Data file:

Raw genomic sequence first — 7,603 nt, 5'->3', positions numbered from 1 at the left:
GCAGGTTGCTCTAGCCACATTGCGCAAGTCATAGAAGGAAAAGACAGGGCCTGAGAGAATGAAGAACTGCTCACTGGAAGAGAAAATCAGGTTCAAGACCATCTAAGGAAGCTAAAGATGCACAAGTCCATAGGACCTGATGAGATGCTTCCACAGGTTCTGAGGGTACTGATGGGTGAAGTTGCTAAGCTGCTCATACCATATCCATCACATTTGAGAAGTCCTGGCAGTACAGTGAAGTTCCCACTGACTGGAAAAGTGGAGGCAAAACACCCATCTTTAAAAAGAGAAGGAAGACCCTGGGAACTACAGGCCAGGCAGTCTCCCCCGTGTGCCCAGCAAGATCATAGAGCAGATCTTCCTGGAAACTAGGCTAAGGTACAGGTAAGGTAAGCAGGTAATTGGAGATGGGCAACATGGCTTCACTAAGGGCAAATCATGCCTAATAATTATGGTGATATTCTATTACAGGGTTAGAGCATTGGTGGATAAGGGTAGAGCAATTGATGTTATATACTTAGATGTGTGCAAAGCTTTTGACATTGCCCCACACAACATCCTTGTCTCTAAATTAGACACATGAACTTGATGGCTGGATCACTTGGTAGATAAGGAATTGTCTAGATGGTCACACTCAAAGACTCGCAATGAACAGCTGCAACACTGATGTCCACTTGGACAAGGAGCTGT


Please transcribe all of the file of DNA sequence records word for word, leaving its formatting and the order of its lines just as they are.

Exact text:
Raw genomic sequence first — 7,603 nt, 5'->3', positions numbered from 1 at the left:
GCAGGTTGCTCTAGCCACATTGCGCAAGTCATAGAAGGAAAAGACAGGGCCTGAGAGAATGAAGAACTGCTCACTGGAAGAGAAAATCAGGTTCAAGACCATCTAAGGAAGCTAAAGATGCACAAGTCCATAGGACCTGATGAGATGCTTCCACAGGTTCTGAGGGTACTGATGGGTGAAGTTGCTAAGCTGCTCATACCATATCCATCACATTTGAGAAGTCCTGGCAGTACAGTGAAGTTCCCACTGACTGGAAAAGTGGAGGCAAAACACCCATCTTTAAAAAGAGAAGGAAGACCCTGGGAACTACAGGCCAGGCAGTCTCCCCCGTGTGCCCAGCAAGATCATAGAGCAGATCTTCCTGGAAACTAGGCTAAGGTACAGGTAAGGTAAGCAGGTAATTGGAGATGGGCAACATGGCTTCACTAAGGGCAAATCATGCCTAATAATTATGGTGATATTCTATTACAGGGTTAGAGCATTGGTGGATAAGGGTAGAGCAATTGATGTTATATACTTAGATGTGTGCAAAGCTTTTGACATTGCCCCACACAACATCCTTGTCTCTAAATTAGACACATGAACTTGATGGCTGGATCACTTGGTAGATAAGGAATTGTCTAGATGGTCACACTCAAAGACTCGCAATGAACAGCTGCAACACTGATGTCCACTTGGACAAGGAGCTGT